Land Girls in Eathorpe

A wartime childhood, part eight

Old Post Office (former Co-op Stores) Eathorpe
Anne Langley

Continuing Julie’s account of her wartime childhood1.

Land army girls worked on the farms alongside the prisoners and farm hands. They were billeted in a large detached house, opposite the village shop [the Co-operative Stores &  Post Office] in Eathorpe. There must have been quite a lot of them, as the house had 5-6 bedrooms and they were looked after by a spinster lady who prepared all their food and washed and ironed their clothes.

A terrible accident

When I was 15 years old, I was working on top of a threshing machine with one of the girls. We were putting corn into the machine when the girl slipped and her leg became trapped in the machine. The leg was almost completely severed from the body but she made no fuss, and just said: “Please get me some help”. I ran to fetch Mr Reeve [the farmer] who returned with some men who lifted her off the thresher and placed her in Mr Reeve’s car. He drove her to the hospital in Leamington Spa where the partial amputation of the leg was completed surgically. She made a good recovery and set up a successful taxi business with the compensation money. Despite the severity of the injury, there was very little bleeding.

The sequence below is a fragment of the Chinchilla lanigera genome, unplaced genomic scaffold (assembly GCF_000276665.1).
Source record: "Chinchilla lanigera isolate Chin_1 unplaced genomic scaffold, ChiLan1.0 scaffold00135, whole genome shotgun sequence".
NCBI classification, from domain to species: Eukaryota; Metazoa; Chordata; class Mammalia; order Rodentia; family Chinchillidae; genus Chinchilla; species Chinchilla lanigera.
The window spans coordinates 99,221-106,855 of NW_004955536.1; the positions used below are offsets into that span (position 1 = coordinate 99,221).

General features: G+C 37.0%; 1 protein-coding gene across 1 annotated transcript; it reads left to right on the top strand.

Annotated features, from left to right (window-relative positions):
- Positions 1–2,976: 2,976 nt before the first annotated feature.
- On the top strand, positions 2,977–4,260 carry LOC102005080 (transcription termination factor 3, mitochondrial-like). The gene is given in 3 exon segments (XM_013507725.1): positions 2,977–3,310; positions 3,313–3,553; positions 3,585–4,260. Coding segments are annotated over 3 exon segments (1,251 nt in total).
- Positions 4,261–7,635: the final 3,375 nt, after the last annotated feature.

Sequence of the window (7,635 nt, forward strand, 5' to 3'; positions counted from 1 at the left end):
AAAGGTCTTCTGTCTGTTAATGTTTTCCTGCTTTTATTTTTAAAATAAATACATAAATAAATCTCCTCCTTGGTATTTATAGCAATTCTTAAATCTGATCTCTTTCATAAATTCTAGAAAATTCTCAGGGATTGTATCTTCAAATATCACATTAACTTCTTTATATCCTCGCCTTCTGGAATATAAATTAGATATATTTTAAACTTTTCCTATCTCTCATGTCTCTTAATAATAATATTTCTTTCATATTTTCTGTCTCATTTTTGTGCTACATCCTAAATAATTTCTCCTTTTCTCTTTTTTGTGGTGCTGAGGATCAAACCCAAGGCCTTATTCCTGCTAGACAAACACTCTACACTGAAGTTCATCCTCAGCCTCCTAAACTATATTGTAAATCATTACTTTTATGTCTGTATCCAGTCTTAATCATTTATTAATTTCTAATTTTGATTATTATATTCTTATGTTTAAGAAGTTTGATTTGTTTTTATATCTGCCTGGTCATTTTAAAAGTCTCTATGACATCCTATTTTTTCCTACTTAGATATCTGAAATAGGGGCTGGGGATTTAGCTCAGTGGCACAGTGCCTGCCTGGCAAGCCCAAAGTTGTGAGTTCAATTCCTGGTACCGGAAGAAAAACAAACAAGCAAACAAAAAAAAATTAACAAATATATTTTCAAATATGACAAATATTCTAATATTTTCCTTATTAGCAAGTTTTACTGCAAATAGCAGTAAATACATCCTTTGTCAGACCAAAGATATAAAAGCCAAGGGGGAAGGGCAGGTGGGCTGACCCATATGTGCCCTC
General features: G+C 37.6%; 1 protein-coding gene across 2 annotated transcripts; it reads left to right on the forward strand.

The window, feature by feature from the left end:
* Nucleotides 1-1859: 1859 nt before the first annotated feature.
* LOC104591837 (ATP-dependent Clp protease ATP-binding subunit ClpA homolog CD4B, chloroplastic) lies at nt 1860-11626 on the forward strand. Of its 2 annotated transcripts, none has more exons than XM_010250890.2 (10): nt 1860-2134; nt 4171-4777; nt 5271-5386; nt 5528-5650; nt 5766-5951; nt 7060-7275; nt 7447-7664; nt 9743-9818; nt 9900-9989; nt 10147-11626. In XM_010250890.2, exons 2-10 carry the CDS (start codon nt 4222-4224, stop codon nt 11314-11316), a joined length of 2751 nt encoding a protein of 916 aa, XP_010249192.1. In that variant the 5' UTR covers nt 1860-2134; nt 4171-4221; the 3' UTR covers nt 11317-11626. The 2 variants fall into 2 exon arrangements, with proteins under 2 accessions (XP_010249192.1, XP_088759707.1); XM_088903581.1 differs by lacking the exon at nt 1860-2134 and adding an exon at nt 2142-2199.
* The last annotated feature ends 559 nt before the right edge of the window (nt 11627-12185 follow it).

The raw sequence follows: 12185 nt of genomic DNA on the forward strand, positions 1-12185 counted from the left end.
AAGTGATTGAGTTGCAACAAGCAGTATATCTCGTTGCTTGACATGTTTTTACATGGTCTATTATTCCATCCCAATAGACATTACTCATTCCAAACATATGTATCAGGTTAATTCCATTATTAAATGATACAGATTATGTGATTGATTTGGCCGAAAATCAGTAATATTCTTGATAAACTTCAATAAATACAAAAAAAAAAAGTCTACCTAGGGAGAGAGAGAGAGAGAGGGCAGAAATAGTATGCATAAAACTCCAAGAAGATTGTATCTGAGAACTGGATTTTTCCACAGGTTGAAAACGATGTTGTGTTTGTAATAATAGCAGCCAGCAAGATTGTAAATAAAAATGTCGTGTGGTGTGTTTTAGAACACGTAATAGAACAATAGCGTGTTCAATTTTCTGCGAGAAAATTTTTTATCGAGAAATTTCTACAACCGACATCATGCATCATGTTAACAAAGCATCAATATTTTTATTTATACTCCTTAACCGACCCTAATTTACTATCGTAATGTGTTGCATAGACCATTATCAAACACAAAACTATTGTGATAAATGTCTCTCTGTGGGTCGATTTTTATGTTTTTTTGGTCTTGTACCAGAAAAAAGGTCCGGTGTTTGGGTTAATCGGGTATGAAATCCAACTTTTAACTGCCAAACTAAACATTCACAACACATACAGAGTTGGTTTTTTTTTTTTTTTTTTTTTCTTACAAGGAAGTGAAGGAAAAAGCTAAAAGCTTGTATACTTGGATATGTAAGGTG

Basic living in the countryside

In 1945 the Reeves offered us Newgate Cottage. It took us two days to move our possessions into the new home…We moved all our stuff across the fields in a pram. We had no conveniences but we had a garden and an orchard with apple and plum trees, and gooseberry and currant bushes. Everything, but no indoor loo or bath. We bathed in a tin bath and the only water we had came from a pump. There was no electricity or gas, so our source of light at night was provided by paraffin lamps. These made the rooms feel so cosy, giving warmth and light, and casting shadows that moved gently across the walls. They had also a pleasant, yet distinctive smell. We did have a wireless in the cottage; this was powered by accumulators which had to be recharged regularly. We were very happy in this house and lived there until my father returned from the war, and built his own bungalow in Lillington.

Part nine may be found here.

1 Warwickshire County Record Office CR 3913/1.

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